Your first choice for flying-project material should be an aircraft supply house such as Aircraft Spruce or Wicks Aircraft and Motorsports. In addition to offering the commonly specified grades and shapes, they carry certified material. That is, they get the manufacturer’s test certification that proves the material is what they say it is. Normally you would never need a copy of these “certs,” but you can request a copy with your order. They will charge a fee, but you will get the certification that came with the batch of the material you receive. Both Wicks and Spruce understand that homebuilders aren’t buying for mass production, so they have a “per-foot” price structure. They also offer bargain bags of random sizes and shapes. This is an inexpensive way to practice welding, drilling, riveting, etc., on certified material.

Many aluminum parts can be utilized raw and unfinished. Untreated aluminum that is exposed to the elements, such as a polished fuselage or wings, panels, etc., should be kept clean, waxed, and inspected regularly. The need for corrosion-proofing depends on the alloy and the application. If the part is to be painted, it usually needs to be treated with an Alodine coating or processed with a chromic acid or sulfuric anodize treatment. Pure aluminum and some alloys resist corrosion due to naturally occurring aluminum oxide forming on the surface. In order for paint to adhere, Alodine treatments and the anodize process chemically etch the aluminum oxide away and replace it with a film (Alodine) or surface treatment (anodize) that is compliant to paint.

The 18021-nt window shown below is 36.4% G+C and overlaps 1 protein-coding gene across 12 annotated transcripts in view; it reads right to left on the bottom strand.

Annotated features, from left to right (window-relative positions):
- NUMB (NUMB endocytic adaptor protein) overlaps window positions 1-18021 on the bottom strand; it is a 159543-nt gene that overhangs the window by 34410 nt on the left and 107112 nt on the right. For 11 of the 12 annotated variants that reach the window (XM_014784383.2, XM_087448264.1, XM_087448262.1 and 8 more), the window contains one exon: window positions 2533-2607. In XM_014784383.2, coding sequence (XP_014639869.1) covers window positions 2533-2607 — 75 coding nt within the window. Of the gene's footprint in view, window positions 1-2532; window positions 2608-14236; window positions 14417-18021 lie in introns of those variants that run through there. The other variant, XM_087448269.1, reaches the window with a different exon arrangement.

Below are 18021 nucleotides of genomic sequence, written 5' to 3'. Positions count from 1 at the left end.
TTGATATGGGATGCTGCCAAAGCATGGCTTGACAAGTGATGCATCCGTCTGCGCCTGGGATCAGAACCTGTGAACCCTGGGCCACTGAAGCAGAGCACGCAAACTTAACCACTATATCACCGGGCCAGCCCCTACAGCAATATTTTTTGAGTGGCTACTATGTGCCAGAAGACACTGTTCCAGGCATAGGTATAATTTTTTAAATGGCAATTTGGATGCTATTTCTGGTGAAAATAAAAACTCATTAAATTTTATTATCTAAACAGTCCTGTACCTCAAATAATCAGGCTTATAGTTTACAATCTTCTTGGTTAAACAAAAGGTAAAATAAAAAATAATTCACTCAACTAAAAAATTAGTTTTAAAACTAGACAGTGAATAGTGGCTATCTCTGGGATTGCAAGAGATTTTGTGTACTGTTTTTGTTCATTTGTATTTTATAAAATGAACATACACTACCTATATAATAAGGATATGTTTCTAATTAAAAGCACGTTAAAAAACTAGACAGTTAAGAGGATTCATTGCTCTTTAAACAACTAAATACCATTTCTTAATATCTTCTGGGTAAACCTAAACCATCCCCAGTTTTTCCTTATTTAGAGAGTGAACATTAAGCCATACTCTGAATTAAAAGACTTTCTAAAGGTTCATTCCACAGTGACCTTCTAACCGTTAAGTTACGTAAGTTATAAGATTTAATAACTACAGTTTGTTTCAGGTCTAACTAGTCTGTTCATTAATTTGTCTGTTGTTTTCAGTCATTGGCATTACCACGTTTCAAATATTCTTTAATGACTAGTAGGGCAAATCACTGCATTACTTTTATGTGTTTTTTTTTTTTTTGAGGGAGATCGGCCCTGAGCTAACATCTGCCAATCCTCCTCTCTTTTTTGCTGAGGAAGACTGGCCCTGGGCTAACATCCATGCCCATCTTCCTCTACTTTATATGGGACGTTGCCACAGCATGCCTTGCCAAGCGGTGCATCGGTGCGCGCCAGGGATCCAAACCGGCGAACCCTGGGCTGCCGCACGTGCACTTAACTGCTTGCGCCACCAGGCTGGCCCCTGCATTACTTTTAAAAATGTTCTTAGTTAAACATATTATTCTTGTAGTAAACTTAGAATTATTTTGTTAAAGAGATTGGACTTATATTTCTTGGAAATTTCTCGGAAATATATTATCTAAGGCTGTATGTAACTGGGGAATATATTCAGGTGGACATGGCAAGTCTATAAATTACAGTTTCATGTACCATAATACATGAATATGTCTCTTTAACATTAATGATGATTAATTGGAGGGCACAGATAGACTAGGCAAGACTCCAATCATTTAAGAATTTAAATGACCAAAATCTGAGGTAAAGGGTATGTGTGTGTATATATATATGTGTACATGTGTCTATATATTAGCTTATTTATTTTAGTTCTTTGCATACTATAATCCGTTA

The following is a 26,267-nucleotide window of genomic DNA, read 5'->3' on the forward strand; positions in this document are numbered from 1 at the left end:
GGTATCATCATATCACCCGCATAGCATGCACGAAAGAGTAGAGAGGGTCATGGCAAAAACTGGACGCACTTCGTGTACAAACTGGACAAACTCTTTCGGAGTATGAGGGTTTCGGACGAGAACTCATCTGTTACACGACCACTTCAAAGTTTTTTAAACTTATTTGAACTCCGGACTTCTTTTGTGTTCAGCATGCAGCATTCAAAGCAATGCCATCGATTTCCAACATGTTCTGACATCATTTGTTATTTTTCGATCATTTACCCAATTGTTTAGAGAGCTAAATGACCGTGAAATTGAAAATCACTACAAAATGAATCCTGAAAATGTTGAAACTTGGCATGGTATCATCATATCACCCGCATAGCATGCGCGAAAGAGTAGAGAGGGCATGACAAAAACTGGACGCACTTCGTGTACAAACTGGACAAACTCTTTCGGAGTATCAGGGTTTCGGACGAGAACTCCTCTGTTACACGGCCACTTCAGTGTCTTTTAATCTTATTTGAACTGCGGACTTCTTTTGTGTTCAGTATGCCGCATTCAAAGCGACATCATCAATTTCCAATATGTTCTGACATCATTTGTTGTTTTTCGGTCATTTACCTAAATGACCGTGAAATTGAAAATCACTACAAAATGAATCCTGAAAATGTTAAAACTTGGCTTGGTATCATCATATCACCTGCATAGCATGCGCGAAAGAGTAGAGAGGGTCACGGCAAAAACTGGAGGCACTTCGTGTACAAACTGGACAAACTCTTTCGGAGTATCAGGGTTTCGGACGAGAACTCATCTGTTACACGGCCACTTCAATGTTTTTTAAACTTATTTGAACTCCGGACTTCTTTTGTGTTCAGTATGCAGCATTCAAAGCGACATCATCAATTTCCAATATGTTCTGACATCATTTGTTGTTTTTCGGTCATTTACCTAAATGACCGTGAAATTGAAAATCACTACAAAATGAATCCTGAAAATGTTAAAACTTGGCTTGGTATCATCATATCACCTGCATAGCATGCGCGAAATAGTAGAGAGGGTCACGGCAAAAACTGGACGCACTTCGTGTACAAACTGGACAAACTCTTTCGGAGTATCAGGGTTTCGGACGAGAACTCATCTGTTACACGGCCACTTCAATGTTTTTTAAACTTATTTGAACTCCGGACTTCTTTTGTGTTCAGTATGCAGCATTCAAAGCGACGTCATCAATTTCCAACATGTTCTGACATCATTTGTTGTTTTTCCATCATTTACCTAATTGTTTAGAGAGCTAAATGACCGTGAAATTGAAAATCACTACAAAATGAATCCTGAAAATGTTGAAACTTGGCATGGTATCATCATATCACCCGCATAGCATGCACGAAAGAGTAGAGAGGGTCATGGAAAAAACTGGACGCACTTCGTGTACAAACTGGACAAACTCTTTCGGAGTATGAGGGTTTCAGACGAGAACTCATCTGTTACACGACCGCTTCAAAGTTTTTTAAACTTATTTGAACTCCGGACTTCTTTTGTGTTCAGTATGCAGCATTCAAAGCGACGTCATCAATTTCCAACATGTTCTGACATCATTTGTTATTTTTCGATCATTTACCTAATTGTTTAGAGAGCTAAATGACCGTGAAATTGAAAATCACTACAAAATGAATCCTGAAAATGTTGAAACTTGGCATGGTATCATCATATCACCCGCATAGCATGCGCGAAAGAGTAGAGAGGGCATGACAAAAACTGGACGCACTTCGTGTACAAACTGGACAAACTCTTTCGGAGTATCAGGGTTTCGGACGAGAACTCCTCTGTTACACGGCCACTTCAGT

Aircraft Spruce has a nice overview on their web site that provides additional details about aluminum alloys, heat treating designations, and cross references to pre-WW-II era nomenclature.


Bob Hadley is the R&D manager for a California-based consumer products company. He holds a Sport Pilot certificate and a Light-Sport Repairman certificate with inspection authorization for his Jabiru J250-SP.